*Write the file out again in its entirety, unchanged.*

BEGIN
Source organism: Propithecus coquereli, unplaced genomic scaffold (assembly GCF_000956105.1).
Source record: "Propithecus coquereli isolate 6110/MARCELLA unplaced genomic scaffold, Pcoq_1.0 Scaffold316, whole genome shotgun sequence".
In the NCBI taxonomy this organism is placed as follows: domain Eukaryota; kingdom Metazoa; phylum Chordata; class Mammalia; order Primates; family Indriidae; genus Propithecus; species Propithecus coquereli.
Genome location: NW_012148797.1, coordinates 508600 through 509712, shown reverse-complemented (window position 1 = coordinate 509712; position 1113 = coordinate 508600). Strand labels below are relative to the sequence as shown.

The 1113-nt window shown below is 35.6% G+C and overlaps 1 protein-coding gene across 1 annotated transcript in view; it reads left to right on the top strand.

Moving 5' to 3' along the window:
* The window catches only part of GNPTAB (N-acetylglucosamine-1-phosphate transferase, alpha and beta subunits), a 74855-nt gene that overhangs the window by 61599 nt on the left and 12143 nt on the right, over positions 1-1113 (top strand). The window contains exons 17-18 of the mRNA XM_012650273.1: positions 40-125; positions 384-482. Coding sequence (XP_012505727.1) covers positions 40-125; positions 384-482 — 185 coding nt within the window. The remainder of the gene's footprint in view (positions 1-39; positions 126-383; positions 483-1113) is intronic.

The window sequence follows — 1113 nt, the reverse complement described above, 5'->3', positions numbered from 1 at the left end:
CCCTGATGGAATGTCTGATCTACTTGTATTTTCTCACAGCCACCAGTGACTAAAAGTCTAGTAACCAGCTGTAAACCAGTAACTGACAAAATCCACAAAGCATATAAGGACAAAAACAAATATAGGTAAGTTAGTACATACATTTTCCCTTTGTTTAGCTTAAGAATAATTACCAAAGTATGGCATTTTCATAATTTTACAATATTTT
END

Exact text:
Source organism: Propithecus coquereli, unplaced genomic scaffold (assembly GCF_000956105.1).
Source record: "Propithecus coquereli isolate 6110/MARCELLA unplaced genomic scaffold, Pcoq_1.0 Scaffold316, whole genome shotgun sequence".
In the NCBI taxonomy this organism is placed as follows: domain Eukaryota; kingdom Metazoa; phylum Chordata; class Mammalia; order Primates; family Indriidae; genus Propithecus; species Propithecus coquereli.
Genome location: NW_012148797.1, coordinates 508600 through 509712, shown reverse-complemented (window position 1 = coordinate 509712; position 1113 = coordinate 508600). Strand labels below are relative to the sequence as shown.

The 1113-nt window shown below is 35.6% G+C and overlaps 1 protein-coding gene across 1 annotated transcript in view; it reads left to right on the top strand.

Moving 5' to 3' along the window:
* The window catches only part of GNPTAB (N-acetylglucosamine-1-phosphate transferase, alpha and beta subunits), a 74855-nt gene that overhangs the window by 61599 nt on the left and 12143 nt on the right, over positions 1-1113 (top strand). The window contains exons 17-18 of the mRNA XM_012650273.1: positions 40-125; positions 384-482. Coding sequence (XP_012505727.1) covers positions 40-125; positions 384-482 — 185 coding nt within the window. The remainder of the gene's footprint in view (positions 1-39; positions 126-383; positions 483-1113) is intronic.

The window sequence follows — 1113 nt, the reverse complement described above, 5'->3', positions numbered from 1 at the left end:
CCCTGATGGAATGTCTGATCTACTTGTATTTTCTCACAGCCACCAGTGACTAAAAGTCTAGTAACCAGCTGTAAACCAGTAACTGACAAAATCCACAAAGCATATAAGGACAAAAACAAATATAGGTAAGTTAGTACATACATTTTCCCTTTGTTTAGCTTAAGAATAATTACCAAAGTATGGCATTTTCATAATTTTACAATATTTT